Placenta Roast (perfect holiday substitution):
1 to 3 lb. placenta no more than 3 days old
1 large onion
1 large green or red pepper (green will add color to the presentation)
1 cup tomato sauce
1 sleeve of saltine crackers
1 tsp crab or shrimp seasoning
1 tsp black pepper
1 tsp white pepper
1 clove garlic (roasted and minced)
Preheat oven to 350 degrees.
Chop onion and green or red pepper in small cubes. Place in large bowl. Crush saltines into crumbs and add to onion and pepper cubes.
COMBINE IN LARGE BOWL:
Placenta, seafood seasoning, pepper, garlic, and tomato sauce. Place into aluminum loaf pan. Cover and bake for 1 and 1/2 hours, occasionally pouring off excess liquid. Retain liquid for gravy base if desired.
And there you have it! Plenty of super easy recipes that I’m sure the cooks out there already know of. Like I said, it’s really just replacing placenta for say, beef or sausage, as is the case with the pizza. I’m assuming there are plenty of other options out there as well, such as various sandwiches, or possibly even making it into its own form of sausage with a casing and eaten like a hot dog or something. Eating a placenta is only weird if you have no desire to do it and have never been around anyone who has eaten it, but maybe when you have your little bundle of joy, you and your partner may be struck with the craving; and when you are, don’t settle for crushed up supplement pills, get fancy!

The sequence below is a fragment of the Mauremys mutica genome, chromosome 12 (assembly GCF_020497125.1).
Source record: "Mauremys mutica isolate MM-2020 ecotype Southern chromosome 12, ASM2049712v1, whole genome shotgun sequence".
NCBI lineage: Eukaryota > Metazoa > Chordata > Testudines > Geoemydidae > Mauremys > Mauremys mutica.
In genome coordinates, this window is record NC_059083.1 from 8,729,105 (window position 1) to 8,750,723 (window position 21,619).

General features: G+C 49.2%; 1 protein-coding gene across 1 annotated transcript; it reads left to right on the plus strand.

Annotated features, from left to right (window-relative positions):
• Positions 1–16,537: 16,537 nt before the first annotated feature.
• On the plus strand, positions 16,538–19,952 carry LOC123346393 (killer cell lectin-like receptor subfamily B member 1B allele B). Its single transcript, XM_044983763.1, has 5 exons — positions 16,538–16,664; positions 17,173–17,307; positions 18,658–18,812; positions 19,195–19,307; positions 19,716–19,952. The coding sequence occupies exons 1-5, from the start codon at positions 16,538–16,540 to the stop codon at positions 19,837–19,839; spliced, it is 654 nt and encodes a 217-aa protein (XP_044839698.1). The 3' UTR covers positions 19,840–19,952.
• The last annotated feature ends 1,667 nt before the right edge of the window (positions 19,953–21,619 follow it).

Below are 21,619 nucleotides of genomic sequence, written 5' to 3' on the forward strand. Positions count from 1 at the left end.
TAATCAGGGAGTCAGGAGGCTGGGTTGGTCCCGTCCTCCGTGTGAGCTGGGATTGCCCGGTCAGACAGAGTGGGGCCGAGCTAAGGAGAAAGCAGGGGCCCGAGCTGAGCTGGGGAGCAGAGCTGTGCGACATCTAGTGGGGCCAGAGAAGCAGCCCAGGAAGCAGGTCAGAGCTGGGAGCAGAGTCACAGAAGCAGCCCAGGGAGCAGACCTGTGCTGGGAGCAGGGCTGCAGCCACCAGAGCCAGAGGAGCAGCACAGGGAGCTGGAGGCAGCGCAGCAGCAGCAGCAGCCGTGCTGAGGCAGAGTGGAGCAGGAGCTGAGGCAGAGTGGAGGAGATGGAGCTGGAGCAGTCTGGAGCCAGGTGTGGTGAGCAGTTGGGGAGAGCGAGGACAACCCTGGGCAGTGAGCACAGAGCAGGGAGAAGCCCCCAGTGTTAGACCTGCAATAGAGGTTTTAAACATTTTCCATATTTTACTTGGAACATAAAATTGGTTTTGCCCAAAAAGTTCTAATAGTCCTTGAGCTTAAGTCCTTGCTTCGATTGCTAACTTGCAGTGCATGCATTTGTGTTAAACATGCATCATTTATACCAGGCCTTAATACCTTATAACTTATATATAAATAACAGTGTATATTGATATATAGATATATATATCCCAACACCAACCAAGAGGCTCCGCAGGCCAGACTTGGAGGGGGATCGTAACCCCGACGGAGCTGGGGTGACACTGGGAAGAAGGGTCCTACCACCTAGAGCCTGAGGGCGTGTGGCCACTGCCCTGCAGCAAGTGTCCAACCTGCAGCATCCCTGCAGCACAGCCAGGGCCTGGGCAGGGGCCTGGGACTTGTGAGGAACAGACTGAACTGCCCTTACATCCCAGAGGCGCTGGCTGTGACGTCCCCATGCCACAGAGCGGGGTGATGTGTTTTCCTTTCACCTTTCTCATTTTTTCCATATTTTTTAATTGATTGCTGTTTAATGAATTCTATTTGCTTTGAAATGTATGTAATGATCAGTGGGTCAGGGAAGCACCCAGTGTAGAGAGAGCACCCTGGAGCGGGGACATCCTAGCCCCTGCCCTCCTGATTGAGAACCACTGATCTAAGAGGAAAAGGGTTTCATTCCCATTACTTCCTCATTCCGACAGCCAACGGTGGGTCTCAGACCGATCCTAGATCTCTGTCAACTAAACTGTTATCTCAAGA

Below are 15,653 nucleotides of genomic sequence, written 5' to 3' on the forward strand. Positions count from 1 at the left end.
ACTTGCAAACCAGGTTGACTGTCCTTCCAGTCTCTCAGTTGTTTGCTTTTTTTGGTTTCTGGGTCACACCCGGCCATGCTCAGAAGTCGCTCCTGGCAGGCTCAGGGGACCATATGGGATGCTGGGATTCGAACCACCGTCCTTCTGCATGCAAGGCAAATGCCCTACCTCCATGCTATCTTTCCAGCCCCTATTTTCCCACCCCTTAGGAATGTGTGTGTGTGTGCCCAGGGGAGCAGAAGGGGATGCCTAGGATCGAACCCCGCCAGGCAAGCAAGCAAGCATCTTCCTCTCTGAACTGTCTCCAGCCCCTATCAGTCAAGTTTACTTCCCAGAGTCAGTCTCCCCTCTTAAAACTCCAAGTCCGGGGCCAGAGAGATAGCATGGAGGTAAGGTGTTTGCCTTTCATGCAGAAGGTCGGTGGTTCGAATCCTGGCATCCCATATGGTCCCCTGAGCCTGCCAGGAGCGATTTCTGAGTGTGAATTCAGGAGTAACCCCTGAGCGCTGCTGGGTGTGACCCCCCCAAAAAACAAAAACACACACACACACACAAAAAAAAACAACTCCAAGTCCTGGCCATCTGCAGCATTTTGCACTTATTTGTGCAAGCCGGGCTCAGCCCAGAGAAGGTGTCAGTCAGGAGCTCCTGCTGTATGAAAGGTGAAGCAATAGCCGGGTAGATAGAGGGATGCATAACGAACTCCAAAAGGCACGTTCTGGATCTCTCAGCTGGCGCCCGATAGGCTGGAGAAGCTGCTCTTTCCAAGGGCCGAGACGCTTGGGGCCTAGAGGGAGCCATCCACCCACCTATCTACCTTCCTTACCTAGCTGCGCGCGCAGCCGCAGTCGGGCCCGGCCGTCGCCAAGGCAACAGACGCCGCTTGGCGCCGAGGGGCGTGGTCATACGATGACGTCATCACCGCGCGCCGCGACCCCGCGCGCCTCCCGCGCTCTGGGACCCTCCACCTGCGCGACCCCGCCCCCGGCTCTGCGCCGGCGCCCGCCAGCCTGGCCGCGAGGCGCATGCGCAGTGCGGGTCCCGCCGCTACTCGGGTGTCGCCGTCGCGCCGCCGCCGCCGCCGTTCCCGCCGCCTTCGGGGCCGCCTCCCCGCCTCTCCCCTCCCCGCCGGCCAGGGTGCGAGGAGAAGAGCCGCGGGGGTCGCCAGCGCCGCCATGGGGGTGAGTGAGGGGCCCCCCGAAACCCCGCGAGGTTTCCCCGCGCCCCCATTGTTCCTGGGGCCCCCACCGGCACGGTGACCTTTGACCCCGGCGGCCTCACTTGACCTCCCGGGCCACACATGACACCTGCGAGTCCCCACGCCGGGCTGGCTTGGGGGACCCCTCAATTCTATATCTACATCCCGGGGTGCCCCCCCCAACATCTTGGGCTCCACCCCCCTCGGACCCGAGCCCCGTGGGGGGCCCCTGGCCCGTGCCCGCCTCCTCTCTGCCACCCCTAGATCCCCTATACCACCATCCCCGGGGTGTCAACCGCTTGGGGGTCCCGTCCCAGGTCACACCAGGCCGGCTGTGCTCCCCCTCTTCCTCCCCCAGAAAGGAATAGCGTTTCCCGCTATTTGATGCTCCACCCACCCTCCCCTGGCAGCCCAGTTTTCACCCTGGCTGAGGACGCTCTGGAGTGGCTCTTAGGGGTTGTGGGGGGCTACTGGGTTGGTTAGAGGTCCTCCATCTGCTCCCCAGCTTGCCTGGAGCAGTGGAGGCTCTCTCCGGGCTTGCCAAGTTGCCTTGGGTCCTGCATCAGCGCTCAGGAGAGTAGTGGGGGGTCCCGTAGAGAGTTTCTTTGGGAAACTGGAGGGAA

(I do apologize for the lack of pictures of finished dishes. Apparently, there aren’t many photographers taking pictures of finished placenta dishes.)